Anti Cracking FAQ
How to make cracking your programs a little harder


  1. How to make cracking your app a little bit harder...
  2. More tips you might take into consideration...
  3. Advanced tips given by Assembler freaks...
  4. Special on Delphi VCL cracking...
  5. Some notes on registration numbers...
  6. How to find cracks for your apps...
  7. What to do if you found a crack for your app...
  8. Facts and Myths about Software pirating...
  9. Thoughts and letters from crackers
  10. Links of interest...

Finding out that the program on which you worked for months or years has been cracked can really hurt and demotivate.
For me as a Shareware programmer, the reason has never been that I've lost a few cents (I don't want to do propability calculations here, it might hurt even more..), no, it was simply that I've always tried to hold my programs as cheap as possible to make them affordable for everyone, even for students or freeware programmers.

Somehow I can understand the fascination of cracking programs (if you are absolutely intolerant about software crackers and hackers, please excuse, but one of my educations is Psychotherapy, and I'm always searching for reasons...) - cracking a restricted software program must be like solving a (sometimes very tricky) riddle, and you might get addicted to the feeling of solving them (I've found that when I saw my grandmother doing crossword puzzles all over the time for some months). The problem is (but at the latest, now we come to the undoubtedly illegal part of the "game"): it doesn't really satisfy the cracker if he is the the only one who knows about his "genius"...thus, he has to spread the news. He has to publish his "crack" (just see most crack packages: in most cases they just consist of: 1. the cracking utility 2. a short description 3. a big file containing claims that the producers are nothing less than the greatest ones on Earth and that the cracked program is another one which could not stop them with "its lame protection scheme".)
But now the fun is completely over: by giving out this (let's try to be fair: "study of feasibility") to other people, by spreading it via Websites, newsgroups, mailing lists, anonymous FTP, CDROM "abonnements" and whatever, they clearly damage the business of everyone who puts time and energy in their software product. Even if we assume that typical crackers wouldn't have bought your product under normal circumstances: spreading the "crack" IS criminal and no one could claim that none of the receivers or downloaders would never have bought it. It's just like if someone hands out copies of the key to your car on the marketplace - and it doesn't really matter if he does that for money or not.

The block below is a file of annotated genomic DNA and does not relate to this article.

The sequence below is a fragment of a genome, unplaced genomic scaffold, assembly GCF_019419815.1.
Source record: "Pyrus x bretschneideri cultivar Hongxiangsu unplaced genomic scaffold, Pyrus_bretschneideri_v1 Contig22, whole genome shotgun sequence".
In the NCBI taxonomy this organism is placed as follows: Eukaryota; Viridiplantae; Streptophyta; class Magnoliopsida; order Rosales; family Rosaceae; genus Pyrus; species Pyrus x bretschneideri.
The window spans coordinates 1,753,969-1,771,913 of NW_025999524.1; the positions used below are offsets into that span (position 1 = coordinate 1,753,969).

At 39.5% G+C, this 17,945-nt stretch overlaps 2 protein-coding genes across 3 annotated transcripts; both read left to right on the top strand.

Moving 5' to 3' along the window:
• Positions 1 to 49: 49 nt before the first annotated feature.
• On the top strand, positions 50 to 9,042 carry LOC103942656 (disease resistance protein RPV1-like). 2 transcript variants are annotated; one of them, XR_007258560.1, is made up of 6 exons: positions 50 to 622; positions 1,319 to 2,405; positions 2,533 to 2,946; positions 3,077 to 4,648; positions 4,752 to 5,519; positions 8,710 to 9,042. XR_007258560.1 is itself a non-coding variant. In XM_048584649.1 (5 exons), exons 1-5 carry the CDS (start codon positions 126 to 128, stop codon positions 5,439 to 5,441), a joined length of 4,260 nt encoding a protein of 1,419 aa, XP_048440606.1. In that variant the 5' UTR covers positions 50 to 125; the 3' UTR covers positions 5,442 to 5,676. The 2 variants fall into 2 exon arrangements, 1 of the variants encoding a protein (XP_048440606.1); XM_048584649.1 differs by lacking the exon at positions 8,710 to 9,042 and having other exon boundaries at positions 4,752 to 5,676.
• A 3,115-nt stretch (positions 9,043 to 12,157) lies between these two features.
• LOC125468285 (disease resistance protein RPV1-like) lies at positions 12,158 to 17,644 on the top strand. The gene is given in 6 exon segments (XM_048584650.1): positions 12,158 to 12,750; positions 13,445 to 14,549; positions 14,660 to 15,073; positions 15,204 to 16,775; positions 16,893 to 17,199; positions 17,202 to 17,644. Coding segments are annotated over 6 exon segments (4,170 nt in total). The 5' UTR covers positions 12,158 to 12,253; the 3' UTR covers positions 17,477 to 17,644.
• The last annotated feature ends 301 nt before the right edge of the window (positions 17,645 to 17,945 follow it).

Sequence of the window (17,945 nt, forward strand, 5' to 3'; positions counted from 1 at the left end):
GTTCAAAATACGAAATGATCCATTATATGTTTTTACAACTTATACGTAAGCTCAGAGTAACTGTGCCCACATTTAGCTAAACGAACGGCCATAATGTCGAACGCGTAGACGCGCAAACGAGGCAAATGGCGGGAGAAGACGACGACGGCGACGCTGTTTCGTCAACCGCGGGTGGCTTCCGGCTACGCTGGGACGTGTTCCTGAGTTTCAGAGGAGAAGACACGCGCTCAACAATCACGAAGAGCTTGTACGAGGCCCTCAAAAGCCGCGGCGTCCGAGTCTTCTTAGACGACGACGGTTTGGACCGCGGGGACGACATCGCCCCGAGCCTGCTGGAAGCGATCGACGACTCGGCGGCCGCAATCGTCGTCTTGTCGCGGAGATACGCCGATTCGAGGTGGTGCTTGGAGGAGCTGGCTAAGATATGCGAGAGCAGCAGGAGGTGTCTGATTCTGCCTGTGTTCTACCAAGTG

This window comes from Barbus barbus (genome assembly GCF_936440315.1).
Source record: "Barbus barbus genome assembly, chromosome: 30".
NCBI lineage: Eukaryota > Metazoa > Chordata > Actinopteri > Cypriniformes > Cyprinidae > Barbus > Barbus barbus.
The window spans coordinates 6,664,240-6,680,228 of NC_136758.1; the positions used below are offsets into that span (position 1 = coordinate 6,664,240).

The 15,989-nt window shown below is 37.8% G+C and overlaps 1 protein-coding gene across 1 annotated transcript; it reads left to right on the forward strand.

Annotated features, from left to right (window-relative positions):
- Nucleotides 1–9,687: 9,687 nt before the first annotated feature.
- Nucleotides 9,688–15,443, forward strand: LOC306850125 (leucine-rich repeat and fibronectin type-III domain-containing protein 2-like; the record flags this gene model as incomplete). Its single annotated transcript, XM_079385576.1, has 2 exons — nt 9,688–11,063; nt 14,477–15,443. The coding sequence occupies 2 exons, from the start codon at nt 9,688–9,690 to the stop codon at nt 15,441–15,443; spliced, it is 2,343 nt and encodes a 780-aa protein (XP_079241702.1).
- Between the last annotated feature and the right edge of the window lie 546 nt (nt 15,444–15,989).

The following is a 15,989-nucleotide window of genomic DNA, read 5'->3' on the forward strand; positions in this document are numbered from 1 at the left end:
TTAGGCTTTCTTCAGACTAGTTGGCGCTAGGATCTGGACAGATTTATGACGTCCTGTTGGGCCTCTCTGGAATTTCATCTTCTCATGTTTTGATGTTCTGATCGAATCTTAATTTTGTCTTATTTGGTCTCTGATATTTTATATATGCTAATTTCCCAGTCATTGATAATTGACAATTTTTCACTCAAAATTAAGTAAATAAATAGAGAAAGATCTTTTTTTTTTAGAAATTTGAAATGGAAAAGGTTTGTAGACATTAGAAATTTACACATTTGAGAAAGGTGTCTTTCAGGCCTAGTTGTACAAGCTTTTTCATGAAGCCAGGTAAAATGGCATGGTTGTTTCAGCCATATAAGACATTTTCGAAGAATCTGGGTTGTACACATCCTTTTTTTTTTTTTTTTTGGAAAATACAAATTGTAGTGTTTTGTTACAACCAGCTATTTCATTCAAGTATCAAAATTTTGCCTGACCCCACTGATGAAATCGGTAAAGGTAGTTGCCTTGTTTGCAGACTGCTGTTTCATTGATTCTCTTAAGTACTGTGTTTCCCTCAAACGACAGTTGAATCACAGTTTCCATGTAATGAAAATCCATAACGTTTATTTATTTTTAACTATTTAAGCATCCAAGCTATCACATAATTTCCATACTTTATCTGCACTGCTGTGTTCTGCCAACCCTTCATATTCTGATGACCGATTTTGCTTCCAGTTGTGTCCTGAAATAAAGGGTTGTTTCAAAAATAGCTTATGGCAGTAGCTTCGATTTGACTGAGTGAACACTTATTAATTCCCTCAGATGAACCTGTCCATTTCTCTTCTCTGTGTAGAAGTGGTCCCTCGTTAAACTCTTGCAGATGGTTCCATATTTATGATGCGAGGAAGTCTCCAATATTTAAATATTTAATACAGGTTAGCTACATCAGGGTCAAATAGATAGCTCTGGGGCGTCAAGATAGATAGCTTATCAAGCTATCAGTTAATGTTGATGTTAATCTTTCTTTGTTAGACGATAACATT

In earlier days, I have never put real energy in protecting my programs against cracking, but after finding several cracks for them around, I thought to myself: why make it too easy? As a programmer, of course I know that no - really: NO! - program can ever be crack-safe, and I know that of every interesting program sooner or later cracks (or at least pirated or illegally copied versions) will be around, but at least I could try to avoid the worst mistakes. Crackers are not super-geniuses .. they are simple programmers who have learned some techniques to counteract common protection schemes - and if you know where and how crackers are searching, you can make them lose *much* time! And that's what it is about: there is no bullet-proof way to protect your programs, but you can dance on the nerves of those people until they decide for an easier target to "get the feeling"... or even go outside to enjoy the nature instead of sitting in front of the monitor the whole day. ;-)